The Nutrition Facts Label
What is the Nutrition Facts label?
The Nutrition Facts Label tells you what nutrients (components of food your body needs to grow and stay healthy) and how much of those nutrients are in found in one serving of the food. It is located on the outside of most food packages, but isn't on most fresh foods (such as fruits and vegetables or meats). The Nutrition Facts label can help you make choices about the food you eat.
What will every Nutrition Facts Label have on it?
The label will have some or all of the following nutrients listed:
- Serving Size
- Servings per Container
- % Daily Value
- Calories (total)
- Calories from Fat
- Total Fat
- Saturated Fat
- Trans Fat
- Total Carbohydrate
- Dietary Fiber
- Vitamin A
- Vitamin C
Other nutrients, such as polyunsaturated or monounsaturated fat and other vitamins and minerals, can also be put on the Nutrition Facts label if the company that makes the food wants them listed.
What should I look for on the Nutrition Facts Label?
The first thing you should look at on the label is serving size. The amount of each nutrient listed on the label tells you what is found in one serving of that food, not in the whole container. If you don't know what one serving size is, you won't know the amount of each nutrient you're actually eating. For example, a bag of microwave popcorn has three servings in it. You may want to eat more than one serving at a time, but it's important to know that if you ate the whole bag, you'd be getting three times what is listed on the label.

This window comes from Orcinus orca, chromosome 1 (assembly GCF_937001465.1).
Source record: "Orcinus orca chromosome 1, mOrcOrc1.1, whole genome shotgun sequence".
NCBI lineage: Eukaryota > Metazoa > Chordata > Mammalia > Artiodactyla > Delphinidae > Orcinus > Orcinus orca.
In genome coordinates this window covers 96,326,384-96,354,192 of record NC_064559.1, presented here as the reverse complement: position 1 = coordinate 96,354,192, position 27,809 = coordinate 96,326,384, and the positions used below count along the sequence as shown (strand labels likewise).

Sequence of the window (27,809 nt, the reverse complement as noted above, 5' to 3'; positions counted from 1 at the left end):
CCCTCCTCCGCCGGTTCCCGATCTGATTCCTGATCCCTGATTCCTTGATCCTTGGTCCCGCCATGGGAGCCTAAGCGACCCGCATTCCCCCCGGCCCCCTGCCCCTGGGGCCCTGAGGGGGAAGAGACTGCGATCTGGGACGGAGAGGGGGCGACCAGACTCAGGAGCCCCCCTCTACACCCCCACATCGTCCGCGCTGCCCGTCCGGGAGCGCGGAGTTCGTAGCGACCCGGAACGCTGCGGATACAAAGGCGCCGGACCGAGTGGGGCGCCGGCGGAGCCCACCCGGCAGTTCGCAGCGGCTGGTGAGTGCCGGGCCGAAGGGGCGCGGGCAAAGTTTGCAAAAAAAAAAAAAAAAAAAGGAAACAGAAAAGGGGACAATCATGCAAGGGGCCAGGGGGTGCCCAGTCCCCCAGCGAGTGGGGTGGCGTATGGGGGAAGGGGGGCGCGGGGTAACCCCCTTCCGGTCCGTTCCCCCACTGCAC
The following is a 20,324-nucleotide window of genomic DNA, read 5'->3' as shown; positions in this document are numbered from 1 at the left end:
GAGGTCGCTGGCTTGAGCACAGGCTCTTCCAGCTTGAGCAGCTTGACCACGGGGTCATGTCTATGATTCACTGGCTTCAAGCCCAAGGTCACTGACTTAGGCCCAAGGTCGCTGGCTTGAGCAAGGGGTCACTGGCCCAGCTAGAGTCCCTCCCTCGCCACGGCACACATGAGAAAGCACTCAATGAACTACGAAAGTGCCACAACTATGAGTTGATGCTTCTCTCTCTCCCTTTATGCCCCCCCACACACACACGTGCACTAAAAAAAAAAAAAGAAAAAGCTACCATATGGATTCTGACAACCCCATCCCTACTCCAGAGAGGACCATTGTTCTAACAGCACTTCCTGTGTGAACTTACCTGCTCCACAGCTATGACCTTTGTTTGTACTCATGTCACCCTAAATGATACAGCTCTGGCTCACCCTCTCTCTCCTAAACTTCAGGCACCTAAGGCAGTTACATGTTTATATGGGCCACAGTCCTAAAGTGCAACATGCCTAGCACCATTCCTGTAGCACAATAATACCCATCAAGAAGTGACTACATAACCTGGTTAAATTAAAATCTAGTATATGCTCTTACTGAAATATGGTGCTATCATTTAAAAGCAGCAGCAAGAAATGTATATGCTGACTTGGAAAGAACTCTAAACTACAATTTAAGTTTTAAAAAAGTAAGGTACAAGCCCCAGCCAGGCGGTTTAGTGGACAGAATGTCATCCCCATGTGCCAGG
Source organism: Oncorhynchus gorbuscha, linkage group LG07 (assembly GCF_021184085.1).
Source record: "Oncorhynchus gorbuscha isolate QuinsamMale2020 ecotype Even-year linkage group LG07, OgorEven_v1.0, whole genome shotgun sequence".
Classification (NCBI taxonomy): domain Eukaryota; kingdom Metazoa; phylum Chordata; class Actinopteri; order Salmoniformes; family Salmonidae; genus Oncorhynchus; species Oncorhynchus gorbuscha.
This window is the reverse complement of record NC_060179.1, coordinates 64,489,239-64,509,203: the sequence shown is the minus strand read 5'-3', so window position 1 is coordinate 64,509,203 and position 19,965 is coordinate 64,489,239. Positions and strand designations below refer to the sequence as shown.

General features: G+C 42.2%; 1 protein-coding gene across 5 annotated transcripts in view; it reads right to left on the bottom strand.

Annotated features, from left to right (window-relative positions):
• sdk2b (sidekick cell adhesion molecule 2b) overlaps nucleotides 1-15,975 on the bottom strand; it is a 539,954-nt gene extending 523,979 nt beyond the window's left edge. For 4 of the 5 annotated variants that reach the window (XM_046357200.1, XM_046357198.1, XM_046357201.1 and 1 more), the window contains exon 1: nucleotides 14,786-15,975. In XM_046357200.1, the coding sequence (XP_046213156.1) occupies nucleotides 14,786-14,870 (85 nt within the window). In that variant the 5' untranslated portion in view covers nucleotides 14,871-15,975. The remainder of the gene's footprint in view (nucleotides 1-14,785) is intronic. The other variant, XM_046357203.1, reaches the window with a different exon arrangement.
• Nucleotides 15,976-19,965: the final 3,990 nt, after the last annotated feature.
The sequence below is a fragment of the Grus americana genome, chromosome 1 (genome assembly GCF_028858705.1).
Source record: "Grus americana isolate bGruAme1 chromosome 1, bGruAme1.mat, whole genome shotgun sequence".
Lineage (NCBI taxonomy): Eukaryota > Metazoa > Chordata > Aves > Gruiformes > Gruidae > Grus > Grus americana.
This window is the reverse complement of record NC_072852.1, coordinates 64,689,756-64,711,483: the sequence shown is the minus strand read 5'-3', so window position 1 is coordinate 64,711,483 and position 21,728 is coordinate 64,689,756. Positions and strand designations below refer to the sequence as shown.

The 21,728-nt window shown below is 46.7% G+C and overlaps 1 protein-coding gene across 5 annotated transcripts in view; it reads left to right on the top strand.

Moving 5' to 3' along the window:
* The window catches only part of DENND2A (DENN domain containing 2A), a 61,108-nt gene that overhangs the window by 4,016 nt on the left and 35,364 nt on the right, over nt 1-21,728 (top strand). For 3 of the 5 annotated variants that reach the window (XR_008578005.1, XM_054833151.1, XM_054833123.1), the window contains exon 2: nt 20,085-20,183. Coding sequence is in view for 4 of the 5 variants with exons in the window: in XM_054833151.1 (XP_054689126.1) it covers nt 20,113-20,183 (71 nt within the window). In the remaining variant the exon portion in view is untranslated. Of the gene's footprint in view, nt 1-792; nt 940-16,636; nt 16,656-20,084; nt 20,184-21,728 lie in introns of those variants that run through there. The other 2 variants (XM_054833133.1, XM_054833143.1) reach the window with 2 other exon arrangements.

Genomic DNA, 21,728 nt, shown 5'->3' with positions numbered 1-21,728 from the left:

Do I need to read every Nutrition Facts Label?
No. You don't need to keep track of every nutrient you are eating. Looking at food labels even occasionally can help you choose foods that will give your body the nutrition it needs. For example, if you don't drink much milk, you should read Nutrition Facts Labels to help you find foods that are high in calcium or vitamin D. You can also use the Nutrition Facts Label to compare 2 different foods. For example, if you are deciding between 2 different kinds of breads, looking at the labels can help you make a healthy choice. Consider choosing the bread that is the highest in fiber.
The food label lists a 2000-calorie diet. Should I be eating 2000 calories?
Probably not. Many adolescents need more than 2000 calories as they grow in height, build bones, build muscles, and stay active. The 2000-calorie diet is just an estimate and is used to help calculate the Percent (%) Daily Value listed on the food label.
Healthy eating is a way of balancing the food you eat to keep your body strong, energized, and well nourished...